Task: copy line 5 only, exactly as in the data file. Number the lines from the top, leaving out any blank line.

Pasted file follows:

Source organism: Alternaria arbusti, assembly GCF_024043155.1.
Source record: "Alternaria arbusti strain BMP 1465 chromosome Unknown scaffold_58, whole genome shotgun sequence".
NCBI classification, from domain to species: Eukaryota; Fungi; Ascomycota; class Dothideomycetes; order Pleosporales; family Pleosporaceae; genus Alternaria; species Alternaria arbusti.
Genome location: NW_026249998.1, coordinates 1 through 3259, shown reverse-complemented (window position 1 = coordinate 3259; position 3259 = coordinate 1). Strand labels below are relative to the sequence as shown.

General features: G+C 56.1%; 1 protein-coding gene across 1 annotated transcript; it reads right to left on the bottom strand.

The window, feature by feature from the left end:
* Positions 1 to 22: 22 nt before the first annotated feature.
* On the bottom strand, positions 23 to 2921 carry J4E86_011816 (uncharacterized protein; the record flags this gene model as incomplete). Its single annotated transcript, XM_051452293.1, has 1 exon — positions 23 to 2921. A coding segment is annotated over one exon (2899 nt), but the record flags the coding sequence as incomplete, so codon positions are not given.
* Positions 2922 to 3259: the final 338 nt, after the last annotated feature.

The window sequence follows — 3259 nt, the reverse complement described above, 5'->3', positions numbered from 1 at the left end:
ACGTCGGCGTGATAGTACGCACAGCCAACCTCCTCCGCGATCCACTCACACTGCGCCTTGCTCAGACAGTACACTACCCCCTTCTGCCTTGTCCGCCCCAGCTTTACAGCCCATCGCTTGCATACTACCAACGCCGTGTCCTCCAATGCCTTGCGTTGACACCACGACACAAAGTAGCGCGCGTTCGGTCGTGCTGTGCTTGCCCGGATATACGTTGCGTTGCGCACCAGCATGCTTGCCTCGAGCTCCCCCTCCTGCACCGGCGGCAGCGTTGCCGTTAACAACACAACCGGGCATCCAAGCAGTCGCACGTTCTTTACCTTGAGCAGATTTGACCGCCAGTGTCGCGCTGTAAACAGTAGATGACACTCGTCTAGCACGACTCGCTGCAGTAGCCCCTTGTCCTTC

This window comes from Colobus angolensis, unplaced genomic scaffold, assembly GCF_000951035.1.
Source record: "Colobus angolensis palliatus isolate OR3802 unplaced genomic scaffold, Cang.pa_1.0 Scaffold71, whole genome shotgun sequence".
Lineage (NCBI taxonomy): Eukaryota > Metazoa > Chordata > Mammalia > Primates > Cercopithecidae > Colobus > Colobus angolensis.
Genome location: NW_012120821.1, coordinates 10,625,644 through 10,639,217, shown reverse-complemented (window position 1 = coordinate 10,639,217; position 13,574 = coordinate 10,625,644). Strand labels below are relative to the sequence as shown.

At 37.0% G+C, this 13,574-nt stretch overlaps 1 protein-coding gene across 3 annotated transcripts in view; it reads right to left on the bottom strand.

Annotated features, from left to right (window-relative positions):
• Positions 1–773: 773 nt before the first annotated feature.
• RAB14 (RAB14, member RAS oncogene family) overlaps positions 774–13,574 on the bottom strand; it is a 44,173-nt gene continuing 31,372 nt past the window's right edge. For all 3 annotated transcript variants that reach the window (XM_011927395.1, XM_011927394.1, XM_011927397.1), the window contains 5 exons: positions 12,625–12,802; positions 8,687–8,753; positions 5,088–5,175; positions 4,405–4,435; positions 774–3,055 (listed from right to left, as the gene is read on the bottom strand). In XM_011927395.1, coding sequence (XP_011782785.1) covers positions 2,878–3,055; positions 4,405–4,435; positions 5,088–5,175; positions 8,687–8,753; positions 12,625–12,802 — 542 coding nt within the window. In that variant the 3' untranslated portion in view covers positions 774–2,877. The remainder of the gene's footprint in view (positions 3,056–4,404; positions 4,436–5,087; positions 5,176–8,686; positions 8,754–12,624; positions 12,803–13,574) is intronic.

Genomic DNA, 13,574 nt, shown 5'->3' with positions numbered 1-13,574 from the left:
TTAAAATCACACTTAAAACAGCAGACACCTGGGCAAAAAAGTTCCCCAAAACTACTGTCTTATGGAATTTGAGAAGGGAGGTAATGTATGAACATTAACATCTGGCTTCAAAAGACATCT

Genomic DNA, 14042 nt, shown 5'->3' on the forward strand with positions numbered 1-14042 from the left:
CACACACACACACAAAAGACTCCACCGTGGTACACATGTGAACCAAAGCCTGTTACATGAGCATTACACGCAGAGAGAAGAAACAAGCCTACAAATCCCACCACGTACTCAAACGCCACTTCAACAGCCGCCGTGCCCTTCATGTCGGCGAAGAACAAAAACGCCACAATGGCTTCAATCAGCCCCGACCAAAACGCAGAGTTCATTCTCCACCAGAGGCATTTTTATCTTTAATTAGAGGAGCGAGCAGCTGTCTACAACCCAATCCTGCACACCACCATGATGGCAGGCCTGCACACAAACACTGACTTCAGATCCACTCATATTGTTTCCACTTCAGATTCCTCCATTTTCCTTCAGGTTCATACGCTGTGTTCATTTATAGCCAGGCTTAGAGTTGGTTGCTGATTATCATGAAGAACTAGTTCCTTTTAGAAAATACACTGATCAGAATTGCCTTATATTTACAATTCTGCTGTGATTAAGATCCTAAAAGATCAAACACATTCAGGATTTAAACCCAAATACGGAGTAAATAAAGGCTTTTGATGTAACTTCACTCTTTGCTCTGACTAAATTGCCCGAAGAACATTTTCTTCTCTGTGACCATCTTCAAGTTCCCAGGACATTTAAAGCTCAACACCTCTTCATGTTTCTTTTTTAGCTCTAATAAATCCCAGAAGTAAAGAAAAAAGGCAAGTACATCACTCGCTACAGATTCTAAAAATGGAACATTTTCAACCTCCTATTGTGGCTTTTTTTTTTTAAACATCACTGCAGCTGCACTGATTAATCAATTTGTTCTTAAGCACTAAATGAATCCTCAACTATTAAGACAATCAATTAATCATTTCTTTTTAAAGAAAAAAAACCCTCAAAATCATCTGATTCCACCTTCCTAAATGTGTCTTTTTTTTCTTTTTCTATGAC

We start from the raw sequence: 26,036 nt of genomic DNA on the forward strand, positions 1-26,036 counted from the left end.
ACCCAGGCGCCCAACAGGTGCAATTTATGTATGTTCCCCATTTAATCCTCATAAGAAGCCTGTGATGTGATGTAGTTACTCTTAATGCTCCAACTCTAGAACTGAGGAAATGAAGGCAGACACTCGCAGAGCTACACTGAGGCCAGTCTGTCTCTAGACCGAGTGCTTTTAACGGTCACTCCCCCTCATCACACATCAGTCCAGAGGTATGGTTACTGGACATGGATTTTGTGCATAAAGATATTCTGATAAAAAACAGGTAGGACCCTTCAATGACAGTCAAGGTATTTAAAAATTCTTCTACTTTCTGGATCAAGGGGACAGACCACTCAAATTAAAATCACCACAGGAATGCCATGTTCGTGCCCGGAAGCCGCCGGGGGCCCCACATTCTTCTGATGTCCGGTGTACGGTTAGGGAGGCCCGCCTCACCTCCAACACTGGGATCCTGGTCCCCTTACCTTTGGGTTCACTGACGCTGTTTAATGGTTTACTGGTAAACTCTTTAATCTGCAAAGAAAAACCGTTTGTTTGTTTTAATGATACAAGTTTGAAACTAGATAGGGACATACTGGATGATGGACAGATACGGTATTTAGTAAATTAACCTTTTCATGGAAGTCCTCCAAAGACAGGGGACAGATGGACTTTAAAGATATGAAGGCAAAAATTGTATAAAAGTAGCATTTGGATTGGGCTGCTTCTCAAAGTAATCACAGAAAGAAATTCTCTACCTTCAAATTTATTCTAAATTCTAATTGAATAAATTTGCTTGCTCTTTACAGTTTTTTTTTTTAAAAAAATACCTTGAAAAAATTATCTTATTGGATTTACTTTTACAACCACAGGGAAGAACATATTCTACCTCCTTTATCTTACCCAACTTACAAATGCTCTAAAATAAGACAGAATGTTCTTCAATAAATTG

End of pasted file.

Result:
General features: G+C 56.1%; 1 protein-coding gene across 1 annotated transcript; it reads right to left on the bottom strand.